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UIndy lacrosse player thought his pain was from the game

IU Health Simon Cancer Center

UIndy lacrosse player thought his pain was from the game

Colorado resident Joe (Joey) Bertrand is thankful to be in Indiana where he is receiving the best care for testicular cancer.

By TJ Banes, Senior Journalist, IU Health,

It’s difficult to walk past Joe (Joey) Bertrand as he receives his chemotherapy at IU Health Simon Cancer Center. He’s wearing an iconic propeller beanie. He’s also smiling.

“Before my diagnosis and chemo I always had longer curly hair. I never wore hats but I decided when I lost my hair, if I wore a hat it may as well be a funny one,” said Bertrand. The propeller beanie is widely recognized as part of the cartoon character “Beany Boy” of “Beany and Cecil.”

For Bertrand, 21, the hat is part of his personality. A senior mechanical engineering major at UIndy, Bertrand hopes to pursue a career in the transportation industry or working with medical devices. The medical aspect could take him into a hospital setting where he uses his skills to fine-tune infusion equipment for chemotherapy.

As he talked, Bertrand received the high dose treatment that he first started in mid-July.

Bertrand has played Lacrosse since high school - one of the oldest sports in North America. He came to Indiana to continue playing for the UIndy “greyhounds.” He was wrapping up the season in May when he began experiencing back pain.

Joe Bertrand in lacrosse uniform

“It’s a contact sport so I thought the pain was all part of it. After a few weeks, I couldn’t stand up straight and I had difficulty lifting,” said Bertrand. When his left testicle began swelling, he made a trip to ER and was referred to a urologist. The next news was something his family had heard before. Bertrand had cancer. Several years ago, his younger brother was diagnosed with leukemia and was also treated with chemotherapy.

His specific diagnosis was testicular cancer. When scans showed the tumors had spread into his lymph nodes, Bertrand was referred to IU Health and Dr. Lawrence Einhorn. “Right off the bat from research I did, it was clear that Dr. Einhorn has a passion not only for his patients but for patients around the world with testicular cancer,” said Bertrand.

Dr. Einhorn is known for his successful treatment of testicular cancer - germ cell tumors - using a mix of high dose chemotherapies and peripheral stem cell transplant. Testicular cancer occurs in the testicles (testes), located in the scrotum. It is rare but the most common cancer in American males between the ages of 15 and 35.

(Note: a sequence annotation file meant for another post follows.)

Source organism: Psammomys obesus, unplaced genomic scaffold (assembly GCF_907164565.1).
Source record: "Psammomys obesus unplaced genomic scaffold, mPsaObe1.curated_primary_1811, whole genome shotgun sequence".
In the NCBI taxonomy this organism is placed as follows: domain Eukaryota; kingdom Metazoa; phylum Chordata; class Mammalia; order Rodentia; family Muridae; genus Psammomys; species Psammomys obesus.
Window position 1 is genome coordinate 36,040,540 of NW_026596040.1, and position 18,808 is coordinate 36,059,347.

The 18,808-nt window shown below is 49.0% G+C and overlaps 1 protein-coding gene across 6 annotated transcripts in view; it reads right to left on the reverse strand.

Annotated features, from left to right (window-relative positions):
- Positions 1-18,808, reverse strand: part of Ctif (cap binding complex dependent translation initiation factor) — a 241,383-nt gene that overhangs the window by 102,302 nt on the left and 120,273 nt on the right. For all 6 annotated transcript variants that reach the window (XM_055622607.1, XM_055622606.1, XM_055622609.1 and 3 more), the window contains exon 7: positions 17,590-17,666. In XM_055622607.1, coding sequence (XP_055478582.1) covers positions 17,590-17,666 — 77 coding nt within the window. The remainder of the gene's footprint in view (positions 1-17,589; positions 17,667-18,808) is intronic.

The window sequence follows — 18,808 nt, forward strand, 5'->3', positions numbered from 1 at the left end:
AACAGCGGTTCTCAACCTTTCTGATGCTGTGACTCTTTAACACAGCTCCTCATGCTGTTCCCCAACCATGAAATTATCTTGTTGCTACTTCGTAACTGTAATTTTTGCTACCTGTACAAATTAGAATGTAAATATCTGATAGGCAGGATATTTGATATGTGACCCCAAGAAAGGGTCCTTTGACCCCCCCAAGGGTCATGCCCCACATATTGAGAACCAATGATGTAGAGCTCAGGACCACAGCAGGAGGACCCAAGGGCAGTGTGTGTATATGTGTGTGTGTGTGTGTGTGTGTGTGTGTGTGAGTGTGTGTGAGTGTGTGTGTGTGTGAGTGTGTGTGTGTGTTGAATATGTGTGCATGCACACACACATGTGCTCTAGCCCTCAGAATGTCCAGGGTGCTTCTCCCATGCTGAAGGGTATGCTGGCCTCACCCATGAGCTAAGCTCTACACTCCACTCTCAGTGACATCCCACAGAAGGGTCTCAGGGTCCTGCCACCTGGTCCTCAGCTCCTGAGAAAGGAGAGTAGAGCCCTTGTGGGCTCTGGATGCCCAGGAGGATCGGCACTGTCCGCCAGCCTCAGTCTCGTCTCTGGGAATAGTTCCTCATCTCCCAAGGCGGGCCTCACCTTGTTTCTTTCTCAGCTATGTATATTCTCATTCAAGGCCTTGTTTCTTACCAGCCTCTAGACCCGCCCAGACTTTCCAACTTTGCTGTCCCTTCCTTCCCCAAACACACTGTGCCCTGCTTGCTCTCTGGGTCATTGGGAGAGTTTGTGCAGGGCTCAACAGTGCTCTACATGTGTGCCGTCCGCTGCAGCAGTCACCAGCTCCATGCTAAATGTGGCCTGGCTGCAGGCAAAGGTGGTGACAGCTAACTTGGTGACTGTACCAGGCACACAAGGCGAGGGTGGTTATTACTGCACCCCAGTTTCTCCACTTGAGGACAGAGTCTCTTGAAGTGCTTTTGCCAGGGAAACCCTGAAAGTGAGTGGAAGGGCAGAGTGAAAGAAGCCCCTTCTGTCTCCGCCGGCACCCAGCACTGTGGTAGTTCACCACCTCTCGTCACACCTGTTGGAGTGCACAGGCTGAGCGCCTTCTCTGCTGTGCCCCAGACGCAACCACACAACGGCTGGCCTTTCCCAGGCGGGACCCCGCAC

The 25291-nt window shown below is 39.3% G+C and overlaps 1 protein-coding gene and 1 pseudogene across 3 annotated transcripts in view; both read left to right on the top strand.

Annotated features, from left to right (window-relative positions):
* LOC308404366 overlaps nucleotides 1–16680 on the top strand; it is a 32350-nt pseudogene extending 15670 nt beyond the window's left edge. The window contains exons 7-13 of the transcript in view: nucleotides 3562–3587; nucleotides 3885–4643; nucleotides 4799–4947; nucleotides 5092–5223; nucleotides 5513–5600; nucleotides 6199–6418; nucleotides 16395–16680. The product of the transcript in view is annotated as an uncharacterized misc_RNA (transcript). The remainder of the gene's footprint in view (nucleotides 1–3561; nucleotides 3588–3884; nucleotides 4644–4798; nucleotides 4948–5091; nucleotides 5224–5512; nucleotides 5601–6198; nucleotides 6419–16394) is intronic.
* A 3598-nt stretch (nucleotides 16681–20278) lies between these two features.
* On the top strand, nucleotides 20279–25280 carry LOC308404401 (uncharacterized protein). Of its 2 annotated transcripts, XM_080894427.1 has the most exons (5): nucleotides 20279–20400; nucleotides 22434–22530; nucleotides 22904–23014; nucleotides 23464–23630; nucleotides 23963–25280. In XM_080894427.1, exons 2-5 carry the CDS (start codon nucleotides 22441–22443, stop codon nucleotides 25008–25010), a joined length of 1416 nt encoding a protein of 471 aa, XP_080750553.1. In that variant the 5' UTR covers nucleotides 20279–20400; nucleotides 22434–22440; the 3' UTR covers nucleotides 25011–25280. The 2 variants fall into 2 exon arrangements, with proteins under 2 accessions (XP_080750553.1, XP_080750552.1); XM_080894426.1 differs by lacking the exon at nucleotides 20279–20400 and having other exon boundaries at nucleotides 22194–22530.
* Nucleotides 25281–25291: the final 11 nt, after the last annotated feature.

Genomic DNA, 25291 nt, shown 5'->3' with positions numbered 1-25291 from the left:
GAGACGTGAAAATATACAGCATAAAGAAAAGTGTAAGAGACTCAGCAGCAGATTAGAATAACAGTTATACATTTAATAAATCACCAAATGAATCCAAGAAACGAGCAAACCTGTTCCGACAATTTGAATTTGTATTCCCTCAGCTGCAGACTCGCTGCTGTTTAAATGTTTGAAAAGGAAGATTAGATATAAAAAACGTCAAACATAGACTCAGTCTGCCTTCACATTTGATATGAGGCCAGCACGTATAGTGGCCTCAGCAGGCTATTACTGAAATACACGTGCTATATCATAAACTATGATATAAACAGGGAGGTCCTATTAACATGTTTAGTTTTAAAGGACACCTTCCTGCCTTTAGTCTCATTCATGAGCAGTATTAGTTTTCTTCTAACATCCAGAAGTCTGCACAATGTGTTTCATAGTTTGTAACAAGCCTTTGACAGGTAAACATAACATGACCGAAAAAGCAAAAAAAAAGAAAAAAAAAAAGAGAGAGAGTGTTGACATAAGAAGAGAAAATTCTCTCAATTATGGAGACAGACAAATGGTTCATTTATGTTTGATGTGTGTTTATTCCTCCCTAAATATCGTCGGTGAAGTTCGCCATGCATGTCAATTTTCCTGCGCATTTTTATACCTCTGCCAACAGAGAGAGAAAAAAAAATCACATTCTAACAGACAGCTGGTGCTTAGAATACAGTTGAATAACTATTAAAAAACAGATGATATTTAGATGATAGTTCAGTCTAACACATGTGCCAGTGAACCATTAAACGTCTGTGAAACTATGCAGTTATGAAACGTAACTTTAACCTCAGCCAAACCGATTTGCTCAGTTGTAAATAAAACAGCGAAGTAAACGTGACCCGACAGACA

Symptoms may include a lump in the testicle, a feeling of heaviness in the scrotum, dull ache in the abdomen or groin, and back pain. Doctors recommend regular self-examinations for early detection.

As Bertrand talked about his diagnosis and treatment, his dad, Brett sat at his side. His mom, Roberta Bertrand has also been with him. They are staying at Fair Haven, a foundation that provides free housing to out-of-town families during a hospital stay or recovery. In addition to a younger brother, Bertrand has two older sisters.

“I started playing lacrosse when my younger brother was diagnosed,” he said. It was on Bertrand’s birthday when the family gathered at the hospital. Dynamics changed at home and Bertrand found an outlet on the Lacrosse field. “It’s the perfect sport for me because it blends finesse with physicality and IQ,” said Bertrand, who also enjoys working on cars - especially his Jeep Wrangler. When Bertrand enrolled at UIndy, it was his first visit to Indiana - more than 1,000 miles from his Colorado home. He now works part-time in the admissions office managing the campus tour guides. “UIndy took me from mountains to flatlands and now that I’m getting treatments, it’s worked out best to be near the hospital where Dr. Einhorn works.”

During his treatment and recovery, Bertrand said UIndy team members have offered support - some shaving their hair when he began losing his to chemotherapy. He said his coach is holding a spot for him on the roster.

“From the beginning, the head coach was very clear that if I needed anything he was there for me. I’m very grateful to have this type of support and the best doctor.”

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